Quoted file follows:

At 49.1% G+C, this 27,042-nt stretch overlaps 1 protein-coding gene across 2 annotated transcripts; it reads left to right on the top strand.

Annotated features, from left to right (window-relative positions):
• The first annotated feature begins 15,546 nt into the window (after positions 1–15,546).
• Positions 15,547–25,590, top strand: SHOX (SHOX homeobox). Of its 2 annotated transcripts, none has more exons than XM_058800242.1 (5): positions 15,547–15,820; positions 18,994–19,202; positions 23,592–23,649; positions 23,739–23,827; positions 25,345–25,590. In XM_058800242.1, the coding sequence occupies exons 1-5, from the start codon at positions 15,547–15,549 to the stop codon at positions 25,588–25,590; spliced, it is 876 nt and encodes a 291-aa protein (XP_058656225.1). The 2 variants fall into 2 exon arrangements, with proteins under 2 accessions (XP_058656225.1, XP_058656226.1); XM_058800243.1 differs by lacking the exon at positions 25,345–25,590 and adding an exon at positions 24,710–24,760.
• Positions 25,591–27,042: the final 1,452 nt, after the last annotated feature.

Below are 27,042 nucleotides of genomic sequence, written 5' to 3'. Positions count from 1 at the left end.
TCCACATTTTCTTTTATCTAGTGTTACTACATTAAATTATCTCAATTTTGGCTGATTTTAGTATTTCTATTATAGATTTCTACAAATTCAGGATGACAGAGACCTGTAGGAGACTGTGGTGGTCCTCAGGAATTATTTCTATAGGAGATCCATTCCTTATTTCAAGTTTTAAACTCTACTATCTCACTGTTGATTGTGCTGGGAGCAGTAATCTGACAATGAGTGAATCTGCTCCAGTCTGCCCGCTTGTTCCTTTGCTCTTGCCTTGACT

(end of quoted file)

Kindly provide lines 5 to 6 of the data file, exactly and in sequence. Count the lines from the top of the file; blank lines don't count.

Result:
• Positions 25,591–27,042: the final 1,452 nt, after the last annotated feature.

Below are 27,042 nucleotides of genomic sequence, written 5' to 3'. Positions count from 1 at the left end.